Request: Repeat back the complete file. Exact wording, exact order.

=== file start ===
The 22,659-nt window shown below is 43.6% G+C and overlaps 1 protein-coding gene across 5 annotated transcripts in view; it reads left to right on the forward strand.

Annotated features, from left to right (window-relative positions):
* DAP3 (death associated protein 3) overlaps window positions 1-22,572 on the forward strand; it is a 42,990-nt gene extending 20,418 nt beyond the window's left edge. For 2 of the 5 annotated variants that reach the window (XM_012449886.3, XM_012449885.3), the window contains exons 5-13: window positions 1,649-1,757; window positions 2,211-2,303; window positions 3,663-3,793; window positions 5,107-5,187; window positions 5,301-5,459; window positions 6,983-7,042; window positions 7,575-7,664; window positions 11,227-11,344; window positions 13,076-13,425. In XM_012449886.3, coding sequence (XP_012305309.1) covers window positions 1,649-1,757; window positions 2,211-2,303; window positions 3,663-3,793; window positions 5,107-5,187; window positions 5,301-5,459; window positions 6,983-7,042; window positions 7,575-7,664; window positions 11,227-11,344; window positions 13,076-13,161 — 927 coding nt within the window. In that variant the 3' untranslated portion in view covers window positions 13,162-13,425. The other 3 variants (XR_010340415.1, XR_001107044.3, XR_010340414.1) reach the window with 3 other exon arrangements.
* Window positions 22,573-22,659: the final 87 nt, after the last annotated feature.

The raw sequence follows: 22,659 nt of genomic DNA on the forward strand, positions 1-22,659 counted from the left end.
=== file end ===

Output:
The 22,659-nt window shown below is 43.6% G+C and overlaps 1 protein-coding gene across 5 annotated transcripts in view; it reads left to right on the forward strand.

Annotated features, from left to right (window-relative positions):
* DAP3 (death associated protein 3) overlaps window positions 1-22,572 on the forward strand; it is a 42,990-nt gene extending 20,418 nt beyond the window's left edge. For 2 of the 5 annotated variants that reach the window (XM_012449886.3, XM_012449885.3), the window contains exons 5-13: window positions 1,649-1,757; window positions 2,211-2,303; window positions 3,663-3,793; window positions 5,107-5,187; window positions 5,301-5,459; window positions 6,983-7,042; window positions 7,575-7,664; window positions 11,227-11,344; window positions 13,076-13,425. In XM_012449886.3, coding sequence (XP_012305309.1) covers window positions 1,649-1,757; window positions 2,211-2,303; window positions 3,663-3,793; window positions 5,107-5,187; window positions 5,301-5,459; window positions 6,983-7,042; window positions 7,575-7,664; window positions 11,227-11,344; window positions 13,076-13,161 — 927 coding nt within the window. In that variant the 3' untranslated portion in view covers window positions 13,162-13,425. The other 3 variants (XR_010340415.1, XR_001107044.3, XR_010340414.1) reach the window with 3 other exon arrangements.
* Window positions 22,573-22,659: the final 87 nt, after the last annotated feature.

The raw sequence follows: 22,659 nt of genomic DNA on the forward strand, positions 1-22,659 counted from the left end.